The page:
Beyond his work in intercollegiate athletics, Holmes’ passions include disc golf and baseball.

He has been a competitive disc golfer for more than 15 years and welcomes moving into a community that is home to a sizable number of disc golf courses.

He’s also an avid baseball fan and has already found his way to Quad-Cities River Bandits games at Modern Woodmen Park, which also serves as the home ballpark for the St. Ambrose team.

"This area is regarded as one of the top areas in the country for disc golf, so I’m excited to get out and explore the course here, and I’ve always wanted to be part of a community with a minor-league baseball team where getting to games is convenient," Holmes said.

"The ballpark here is really convenient to campus, and that might be like a gambler moving in next door to a casino. I can see myself spending a lot of time there."

In his previous job at Franciscan, Holmes enjoyed watching the institution’s 17 athletics teams practice as well as compete while getting to know the 370 students who participated in those programs.

He expects to do the same at St. Ambrose.

"Here, I have more than 800 people in our programs to get to know, and I’m excited about that," Holmes said. "I’m excited about that and that is something that is just beginning."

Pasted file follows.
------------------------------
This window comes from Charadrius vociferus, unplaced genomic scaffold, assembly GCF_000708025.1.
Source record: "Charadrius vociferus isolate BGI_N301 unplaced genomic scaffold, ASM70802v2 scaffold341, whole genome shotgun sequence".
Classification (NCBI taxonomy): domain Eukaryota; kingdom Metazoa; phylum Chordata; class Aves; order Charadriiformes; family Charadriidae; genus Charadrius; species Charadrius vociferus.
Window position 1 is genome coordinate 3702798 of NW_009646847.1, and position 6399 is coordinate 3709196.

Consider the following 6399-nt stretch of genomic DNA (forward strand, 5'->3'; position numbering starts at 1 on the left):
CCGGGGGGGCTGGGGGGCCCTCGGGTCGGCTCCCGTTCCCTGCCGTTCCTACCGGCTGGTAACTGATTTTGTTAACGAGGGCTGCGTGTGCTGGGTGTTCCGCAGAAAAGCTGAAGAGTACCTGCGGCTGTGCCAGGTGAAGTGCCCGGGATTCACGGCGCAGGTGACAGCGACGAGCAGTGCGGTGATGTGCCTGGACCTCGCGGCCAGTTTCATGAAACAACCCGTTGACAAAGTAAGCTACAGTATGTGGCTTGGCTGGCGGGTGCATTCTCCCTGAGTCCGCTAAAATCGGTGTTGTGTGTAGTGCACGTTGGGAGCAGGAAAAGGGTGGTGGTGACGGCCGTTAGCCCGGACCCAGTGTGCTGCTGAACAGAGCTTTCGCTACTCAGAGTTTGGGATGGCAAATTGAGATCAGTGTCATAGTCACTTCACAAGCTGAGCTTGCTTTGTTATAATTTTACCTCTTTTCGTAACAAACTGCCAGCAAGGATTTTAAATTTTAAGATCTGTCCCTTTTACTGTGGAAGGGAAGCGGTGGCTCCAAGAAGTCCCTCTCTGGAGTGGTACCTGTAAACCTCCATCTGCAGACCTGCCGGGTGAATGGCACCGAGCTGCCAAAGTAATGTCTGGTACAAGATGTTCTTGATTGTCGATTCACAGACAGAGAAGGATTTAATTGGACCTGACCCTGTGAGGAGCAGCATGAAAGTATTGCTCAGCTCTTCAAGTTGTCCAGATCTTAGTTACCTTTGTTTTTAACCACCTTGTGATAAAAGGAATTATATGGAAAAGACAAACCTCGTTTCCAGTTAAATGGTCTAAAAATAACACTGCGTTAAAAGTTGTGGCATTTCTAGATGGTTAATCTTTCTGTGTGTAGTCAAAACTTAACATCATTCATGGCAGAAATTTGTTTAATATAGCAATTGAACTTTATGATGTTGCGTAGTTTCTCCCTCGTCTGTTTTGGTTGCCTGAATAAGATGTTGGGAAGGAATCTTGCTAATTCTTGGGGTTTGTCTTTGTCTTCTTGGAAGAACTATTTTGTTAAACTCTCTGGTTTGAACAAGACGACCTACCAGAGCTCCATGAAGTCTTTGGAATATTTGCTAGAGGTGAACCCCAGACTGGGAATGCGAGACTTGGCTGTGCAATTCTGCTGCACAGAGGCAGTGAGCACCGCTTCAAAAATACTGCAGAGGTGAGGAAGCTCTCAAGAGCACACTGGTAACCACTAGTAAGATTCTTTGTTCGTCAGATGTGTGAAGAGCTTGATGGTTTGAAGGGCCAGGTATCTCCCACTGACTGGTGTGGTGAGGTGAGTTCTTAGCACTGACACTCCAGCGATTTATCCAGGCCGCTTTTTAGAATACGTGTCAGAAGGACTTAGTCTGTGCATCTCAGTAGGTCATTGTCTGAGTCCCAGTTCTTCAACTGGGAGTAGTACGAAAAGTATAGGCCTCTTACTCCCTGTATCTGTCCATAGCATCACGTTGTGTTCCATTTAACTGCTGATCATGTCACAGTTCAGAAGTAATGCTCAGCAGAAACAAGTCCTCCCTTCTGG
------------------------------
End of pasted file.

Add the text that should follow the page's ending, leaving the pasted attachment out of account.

He arrives at a time shortly after ground has been broken for construction of a new football and track stadium as the St. Vincent’s facility continues to be developed jointly by St. Ambrose and Davenport Assumption High School.

Holmes believes completing the facility will enhance multiple programs within the athletic department and provide a centralized location for the football, soccer and lacrosse programs and coaches.

"There are a lot of good things ahead for our programs at that facility," Holmes said.

At St. Ambrose, Holmes steps into a role filled for the past 25 years by Ray Shovlain, who remains in a position he has had since 1982 as the men’s basketball coach and an instructor in the College of Business.

Shovlain is one of a number of veteran coaches on a staff Holmes now leads.

"That says something about the quality of this place. At a smaller institution, you might be fortunate to have one or two coaches who have been around for a double-digit number of years," Holmes said. "Here, we have a good number of coaches with that type of experience. They will all be a great resource to me."